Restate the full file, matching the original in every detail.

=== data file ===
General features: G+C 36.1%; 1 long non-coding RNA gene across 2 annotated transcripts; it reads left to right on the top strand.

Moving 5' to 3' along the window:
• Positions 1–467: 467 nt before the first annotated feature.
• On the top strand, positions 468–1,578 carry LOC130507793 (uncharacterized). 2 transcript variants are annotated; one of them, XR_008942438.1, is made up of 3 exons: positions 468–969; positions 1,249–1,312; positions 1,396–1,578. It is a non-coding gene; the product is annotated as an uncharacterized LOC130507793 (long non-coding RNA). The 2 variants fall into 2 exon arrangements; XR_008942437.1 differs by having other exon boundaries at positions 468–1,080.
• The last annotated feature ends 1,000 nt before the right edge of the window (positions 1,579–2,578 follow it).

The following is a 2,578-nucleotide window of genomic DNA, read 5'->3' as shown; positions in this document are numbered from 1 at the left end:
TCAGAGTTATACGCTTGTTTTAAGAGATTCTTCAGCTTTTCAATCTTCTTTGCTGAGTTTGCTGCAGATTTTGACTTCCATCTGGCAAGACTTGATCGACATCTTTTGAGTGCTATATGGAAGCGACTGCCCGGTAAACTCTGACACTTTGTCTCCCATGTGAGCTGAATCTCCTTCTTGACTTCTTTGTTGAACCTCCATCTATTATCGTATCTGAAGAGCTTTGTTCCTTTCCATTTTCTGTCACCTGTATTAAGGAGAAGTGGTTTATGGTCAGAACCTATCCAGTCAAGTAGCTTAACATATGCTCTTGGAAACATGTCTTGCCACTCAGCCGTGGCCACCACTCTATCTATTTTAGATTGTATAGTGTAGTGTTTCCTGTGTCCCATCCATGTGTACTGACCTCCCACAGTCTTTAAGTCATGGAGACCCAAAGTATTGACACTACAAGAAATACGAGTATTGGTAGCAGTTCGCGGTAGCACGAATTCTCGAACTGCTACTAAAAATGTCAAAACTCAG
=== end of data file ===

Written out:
General features: G+C 36.1%; 1 long non-coding RNA gene across 2 annotated transcripts; it reads left to right on the top strand.

Moving 5' to 3' along the window:
• Positions 1–467: 467 nt before the first annotated feature.
• On the top strand, positions 468–1,578 carry LOC130507793 (uncharacterized). 2 transcript variants are annotated; one of them, XR_008942438.1, is made up of 3 exons: positions 468–969; positions 1,249–1,312; positions 1,396–1,578. It is a non-coding gene; the product is annotated as an uncharacterized LOC130507793 (long non-coding RNA). The 2 variants fall into 2 exon arrangements; XR_008942437.1 differs by having other exon boundaries at positions 468–1,080.
• The last annotated feature ends 1,000 nt before the right edge of the window (positions 1,579–2,578 follow it).

The following is a 2,578-nucleotide window of genomic DNA, read 5'->3' as shown; positions in this document are numbered from 1 at the left end:
TCAGAGTTATACGCTTGTTTTAAGAGATTCTTCAGCTTTTCAATCTTCTTTGCTGAGTTTGCTGCAGATTTTGACTTCCATCTGGCAAGACTTGATCGACATCTTTTGAGTGCTATATGGAAGCGACTGCCCGGTAAACTCTGACACTTTGTCTCCCATGTGAGCTGAATCTCCTTCTTGACTTCTTTGTTGAACCTCCATCTATTATCGTATCTGAAGAGCTTTGTTCCTTTCCATTTTCTGTCACCTGTATTAAGGAGAAGTGGTTTATGGTCAGAACCTATCCAGTCAAGTAGCTTAACATATGCTCTTGGAAACATGTCTTGCCACTCAGCCGTGGCCACCACTCTATCTATTTTAGATTGTATAGTGTAGTGTTTCCTGTGTCCCATCCATGTGTACTGACCTCCCACAGTCTTTAAGTCATGGAGACCCAAAGTATTGACACTACAAGAAATACGAGTATTGGTAGCAGTTCGCGGTAGCACGAATTCTCGAACTGCTACTAAAAATGTCAAAACTCAG